S. H. M. Butchart, W. Walpole, B. Collen, A. van Strien, R. E. A. Almond, J. E. M. Baillie, B. Bomhard, C. Brown, J. Bruno, G. M. Carr, A. Chenery, J. Csirke, N. C. Davidson, M. Foster, A. Galli, J. N. Galloway, P. Genovesi, R. Gregory, M. Hockings, V. Kapos, J. Lamarque, F. Leverington, J. Loh, M. A. McGeoch, L. McRae, A. Minasyan, M. H. Morcillo, T. Oldfield, D. Pauly, S. Quader, C. Revenga, J. Sauer, J. P. W. Scharlemann, B. Skolnik, D. Spear, D. Stanwell-Smith, A. Symes, M. Tierney, T. R. Tyrrell, J. Vié, R. Watson, (2010). Science 328, 1164-1168.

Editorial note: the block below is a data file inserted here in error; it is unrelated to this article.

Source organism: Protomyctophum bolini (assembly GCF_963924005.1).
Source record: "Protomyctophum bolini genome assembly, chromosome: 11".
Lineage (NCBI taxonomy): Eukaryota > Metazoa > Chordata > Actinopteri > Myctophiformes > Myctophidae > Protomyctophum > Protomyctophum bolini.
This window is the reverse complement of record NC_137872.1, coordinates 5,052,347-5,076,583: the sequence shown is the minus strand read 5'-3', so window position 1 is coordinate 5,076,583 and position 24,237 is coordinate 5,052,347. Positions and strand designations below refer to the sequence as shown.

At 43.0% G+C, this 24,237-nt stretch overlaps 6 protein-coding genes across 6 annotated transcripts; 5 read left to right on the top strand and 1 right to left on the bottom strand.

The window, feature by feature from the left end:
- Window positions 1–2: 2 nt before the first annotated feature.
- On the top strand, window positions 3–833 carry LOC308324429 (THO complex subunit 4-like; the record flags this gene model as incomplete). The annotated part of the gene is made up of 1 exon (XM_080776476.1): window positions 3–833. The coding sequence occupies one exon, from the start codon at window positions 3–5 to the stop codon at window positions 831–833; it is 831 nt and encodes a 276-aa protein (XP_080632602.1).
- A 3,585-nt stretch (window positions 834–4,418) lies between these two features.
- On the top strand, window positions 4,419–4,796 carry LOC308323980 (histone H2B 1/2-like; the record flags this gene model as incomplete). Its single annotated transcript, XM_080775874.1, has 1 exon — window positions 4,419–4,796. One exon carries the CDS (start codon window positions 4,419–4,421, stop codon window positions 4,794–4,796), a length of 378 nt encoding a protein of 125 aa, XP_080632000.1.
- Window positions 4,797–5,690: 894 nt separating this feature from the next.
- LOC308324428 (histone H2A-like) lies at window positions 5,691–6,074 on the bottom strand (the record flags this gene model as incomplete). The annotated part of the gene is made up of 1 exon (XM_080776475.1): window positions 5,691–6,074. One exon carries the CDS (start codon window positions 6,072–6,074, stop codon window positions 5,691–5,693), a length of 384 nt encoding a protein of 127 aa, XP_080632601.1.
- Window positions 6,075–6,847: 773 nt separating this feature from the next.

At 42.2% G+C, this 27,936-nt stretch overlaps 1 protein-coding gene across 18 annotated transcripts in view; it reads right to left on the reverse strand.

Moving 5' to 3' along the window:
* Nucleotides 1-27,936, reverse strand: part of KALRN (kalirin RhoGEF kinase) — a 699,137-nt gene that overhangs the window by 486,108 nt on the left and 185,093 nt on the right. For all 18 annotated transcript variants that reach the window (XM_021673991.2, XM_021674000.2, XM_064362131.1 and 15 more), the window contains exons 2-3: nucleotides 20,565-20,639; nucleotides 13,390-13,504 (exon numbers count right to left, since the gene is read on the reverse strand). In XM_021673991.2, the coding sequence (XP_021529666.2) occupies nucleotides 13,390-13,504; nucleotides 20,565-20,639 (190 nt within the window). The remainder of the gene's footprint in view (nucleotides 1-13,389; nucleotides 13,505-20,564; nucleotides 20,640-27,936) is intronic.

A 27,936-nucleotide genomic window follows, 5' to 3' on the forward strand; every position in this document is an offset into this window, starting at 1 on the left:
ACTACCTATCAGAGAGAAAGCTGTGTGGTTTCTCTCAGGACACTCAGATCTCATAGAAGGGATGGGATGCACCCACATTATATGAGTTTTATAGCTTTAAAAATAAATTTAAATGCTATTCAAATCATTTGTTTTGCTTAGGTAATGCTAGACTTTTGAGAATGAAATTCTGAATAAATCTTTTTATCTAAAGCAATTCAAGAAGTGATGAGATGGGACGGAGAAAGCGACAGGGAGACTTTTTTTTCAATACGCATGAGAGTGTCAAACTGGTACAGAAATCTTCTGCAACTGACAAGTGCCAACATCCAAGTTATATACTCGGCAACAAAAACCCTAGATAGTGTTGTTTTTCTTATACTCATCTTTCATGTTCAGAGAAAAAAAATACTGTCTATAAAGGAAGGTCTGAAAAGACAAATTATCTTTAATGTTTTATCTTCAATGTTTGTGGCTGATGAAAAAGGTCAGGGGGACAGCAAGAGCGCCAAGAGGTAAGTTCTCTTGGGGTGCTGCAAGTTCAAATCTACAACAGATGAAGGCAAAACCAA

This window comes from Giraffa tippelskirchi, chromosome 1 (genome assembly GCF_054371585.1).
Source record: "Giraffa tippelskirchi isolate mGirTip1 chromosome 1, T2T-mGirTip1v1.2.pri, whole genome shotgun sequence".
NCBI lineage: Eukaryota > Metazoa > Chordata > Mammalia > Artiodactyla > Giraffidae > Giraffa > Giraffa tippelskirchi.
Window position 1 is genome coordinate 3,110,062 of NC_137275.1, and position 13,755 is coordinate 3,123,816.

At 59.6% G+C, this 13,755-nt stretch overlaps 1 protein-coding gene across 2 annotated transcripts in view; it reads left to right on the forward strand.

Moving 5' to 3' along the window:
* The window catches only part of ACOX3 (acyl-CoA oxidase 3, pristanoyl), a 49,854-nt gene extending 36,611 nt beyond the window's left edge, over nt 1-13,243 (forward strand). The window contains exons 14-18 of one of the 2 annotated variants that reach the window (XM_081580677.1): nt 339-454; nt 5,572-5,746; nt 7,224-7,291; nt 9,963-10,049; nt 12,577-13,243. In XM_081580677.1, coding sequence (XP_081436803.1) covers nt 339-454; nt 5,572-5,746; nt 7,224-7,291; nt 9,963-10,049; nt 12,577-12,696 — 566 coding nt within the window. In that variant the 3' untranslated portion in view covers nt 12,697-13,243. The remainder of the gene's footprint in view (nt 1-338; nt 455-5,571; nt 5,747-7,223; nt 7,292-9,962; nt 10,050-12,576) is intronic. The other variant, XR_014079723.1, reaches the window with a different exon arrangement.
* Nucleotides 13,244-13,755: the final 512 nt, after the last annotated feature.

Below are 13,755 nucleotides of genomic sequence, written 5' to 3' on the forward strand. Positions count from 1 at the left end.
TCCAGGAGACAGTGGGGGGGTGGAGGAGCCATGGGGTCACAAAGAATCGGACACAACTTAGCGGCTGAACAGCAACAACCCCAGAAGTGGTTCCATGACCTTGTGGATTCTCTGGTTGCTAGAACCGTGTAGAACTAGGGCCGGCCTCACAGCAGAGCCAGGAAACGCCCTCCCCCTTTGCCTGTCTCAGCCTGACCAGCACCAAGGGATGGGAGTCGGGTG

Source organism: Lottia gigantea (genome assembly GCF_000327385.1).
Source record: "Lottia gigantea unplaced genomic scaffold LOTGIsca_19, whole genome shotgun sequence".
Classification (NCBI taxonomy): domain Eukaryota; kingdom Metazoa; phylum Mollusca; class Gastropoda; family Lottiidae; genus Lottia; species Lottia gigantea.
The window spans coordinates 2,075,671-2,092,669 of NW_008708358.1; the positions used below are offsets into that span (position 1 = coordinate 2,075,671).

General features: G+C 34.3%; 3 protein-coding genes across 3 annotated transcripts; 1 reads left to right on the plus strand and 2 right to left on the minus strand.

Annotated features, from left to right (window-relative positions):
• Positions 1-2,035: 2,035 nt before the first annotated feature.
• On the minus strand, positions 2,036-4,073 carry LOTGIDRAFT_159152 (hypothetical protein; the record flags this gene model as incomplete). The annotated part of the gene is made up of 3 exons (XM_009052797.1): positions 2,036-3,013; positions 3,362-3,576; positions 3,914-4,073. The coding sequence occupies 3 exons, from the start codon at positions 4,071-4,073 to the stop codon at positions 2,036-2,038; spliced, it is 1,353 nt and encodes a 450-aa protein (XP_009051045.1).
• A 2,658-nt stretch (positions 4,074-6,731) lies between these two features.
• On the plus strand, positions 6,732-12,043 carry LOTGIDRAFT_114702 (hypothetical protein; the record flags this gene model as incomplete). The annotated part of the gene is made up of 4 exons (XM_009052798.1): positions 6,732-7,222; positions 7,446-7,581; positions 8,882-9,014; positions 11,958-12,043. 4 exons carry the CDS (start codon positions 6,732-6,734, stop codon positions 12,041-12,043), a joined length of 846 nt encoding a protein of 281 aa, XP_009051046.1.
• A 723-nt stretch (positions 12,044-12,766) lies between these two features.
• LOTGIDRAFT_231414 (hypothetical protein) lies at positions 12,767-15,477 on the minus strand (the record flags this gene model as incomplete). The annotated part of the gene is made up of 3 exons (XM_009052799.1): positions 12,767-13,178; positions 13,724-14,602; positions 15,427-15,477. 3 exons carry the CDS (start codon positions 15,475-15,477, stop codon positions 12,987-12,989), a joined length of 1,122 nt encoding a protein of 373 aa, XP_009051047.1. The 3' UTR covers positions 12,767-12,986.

In 2002, world leaders committed through the Convention on Biological Diversity (CBD) to achieve a significant reduction in the rate of biodiversity loss by 2010. We compiled 31 indicators to report on progress toward this target. Most indicators of the state of biodiversity (covering species’ population trends, extinction risk, habitat extent/condition, and community composition) showed declines, with no significant recent reductions inrate, whereas indicators of pressures on biodiversity (including resource consumption, invasive alien species, nitrogen pollution, over-exploitation, and climate change impacts) showed increases. Despite some local successes and increasing responses (including extent and biodiversity coverage of protected areas, sustainable forest management, policy responses to invasive alien species, and biodiversity-related aid), the rate of biodiversity loss does not appear to be slowing.